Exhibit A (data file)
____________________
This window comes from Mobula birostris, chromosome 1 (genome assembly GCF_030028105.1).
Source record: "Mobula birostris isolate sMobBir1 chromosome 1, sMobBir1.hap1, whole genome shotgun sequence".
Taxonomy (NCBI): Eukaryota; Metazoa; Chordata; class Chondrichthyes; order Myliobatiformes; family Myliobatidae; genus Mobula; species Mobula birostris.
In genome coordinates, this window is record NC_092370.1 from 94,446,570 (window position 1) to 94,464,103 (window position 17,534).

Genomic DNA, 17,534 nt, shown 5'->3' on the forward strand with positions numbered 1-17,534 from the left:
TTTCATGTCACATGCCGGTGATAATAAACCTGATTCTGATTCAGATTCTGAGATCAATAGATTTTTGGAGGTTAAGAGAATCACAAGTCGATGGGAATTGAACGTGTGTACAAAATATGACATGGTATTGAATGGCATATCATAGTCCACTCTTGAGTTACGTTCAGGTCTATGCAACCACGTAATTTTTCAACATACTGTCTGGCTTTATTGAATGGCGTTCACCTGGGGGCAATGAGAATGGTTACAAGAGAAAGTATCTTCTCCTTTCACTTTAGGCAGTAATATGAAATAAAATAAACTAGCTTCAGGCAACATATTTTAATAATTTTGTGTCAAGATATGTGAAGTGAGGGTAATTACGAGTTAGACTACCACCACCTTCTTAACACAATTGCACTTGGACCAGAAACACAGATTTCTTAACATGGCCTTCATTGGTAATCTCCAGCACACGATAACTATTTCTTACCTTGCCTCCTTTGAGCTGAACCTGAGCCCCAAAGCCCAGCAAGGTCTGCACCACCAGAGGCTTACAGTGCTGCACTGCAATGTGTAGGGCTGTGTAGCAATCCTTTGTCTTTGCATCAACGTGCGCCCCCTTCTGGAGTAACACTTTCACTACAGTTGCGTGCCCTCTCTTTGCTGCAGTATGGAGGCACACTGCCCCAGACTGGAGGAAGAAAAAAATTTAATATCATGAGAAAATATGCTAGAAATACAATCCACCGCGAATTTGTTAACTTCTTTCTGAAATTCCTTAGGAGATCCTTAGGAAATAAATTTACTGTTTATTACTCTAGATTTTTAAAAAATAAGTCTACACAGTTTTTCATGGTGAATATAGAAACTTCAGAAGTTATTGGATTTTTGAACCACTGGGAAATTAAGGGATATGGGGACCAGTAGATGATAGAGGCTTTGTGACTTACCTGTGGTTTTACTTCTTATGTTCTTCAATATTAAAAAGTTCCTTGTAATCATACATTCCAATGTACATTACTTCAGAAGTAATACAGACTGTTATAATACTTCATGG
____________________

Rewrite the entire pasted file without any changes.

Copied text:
This window comes from Mobula birostris, chromosome 1 (genome assembly GCF_030028105.1).
Source record: "Mobula birostris isolate sMobBir1 chromosome 1, sMobBir1.hap1, whole genome shotgun sequence".
Taxonomy (NCBI): Eukaryota; Metazoa; Chordata; class Chondrichthyes; order Myliobatiformes; family Myliobatidae; genus Mobula; species Mobula birostris.
In genome coordinates, this window is record NC_092370.1 from 94,446,570 (window position 1) to 94,464,103 (window position 17,534).

Genomic DNA, 17,534 nt, shown 5'->3' on the forward strand with positions numbered 1-17,534 from the left:
TTTCATGTCACATGCCGGTGATAATAAACCTGATTCTGATTCAGATTCTGAGATCAATAGATTTTTGGAGGTTAAGAGAATCACAAGTCGATGGGAATTGAACGTGTGTACAAAATATGACATGGTATTGAATGGCATATCATAGTCCACTCTTGAGTTACGTTCAGGTCTATGCAACCACGTAATTTTTCAACATACTGTCTGGCTTTATTGAATGGCGTTCACCTGGGGGCAATGAGAATGGTTACAAGAGAAAGTATCTTCTCCTTTCACTTTAGGCAGTAATATGAAATAAAATAAACTAGCTTCAGGCAACATATTTTAATAATTTTGTGTCAAGATATGTGAAGTGAGGGTAATTACGAGTTAGACTACCACCACCTTCTTAACACAATTGCACTTGGACCAGAAACACAGATTTCTTAACATGGCCTTCATTGGTAATCTCCAGCACACGATAACTATTTCTTACCTTGCCTCCTTTGAGCTGAACCTGAGCCCCAAAGCCCAGCAAGGTCTGCACCACCAGAGGCTTACAGTGCTGCACTGCAATGTGTAGGGCTGTGTAGCAATCCTTTGTCTTTGCATCAACGTGCGCCCCCTTCTGGAGTAACACTTTCACTACAGTTGCGTGCCCTCTCTTTGCTGCAGTATGGAGGCACACTGCCCCAGACTGGAGGAAGAAAAAAATTTAATATCATGAGAAAATATGCTAGAAATACAATCCACCGCGAATTTGTTAACTTCTTTCTGAAATTCCTTAGGAGATCCTTAGGAAATAAATTTACTGTTTATTACTCTAGATTTTTAAAAAATAAGTCTACACAGTTTTTCATGGTGAATATAGAAACTTCAGAAGTTATTGGATTTTTGAACCACTGGGAAATTAAGGGATATGGGGACCAGTAGATGATAGAGGCTTTGTGACTTACCTGTGGTTTTACTTCTTATGTTCTTCAATATTAAAAAGTTCCTTGTAATCATACATTCCAATGTACATTACTTCAGAAGTAATACAGACTGTTATAATACTTCATGG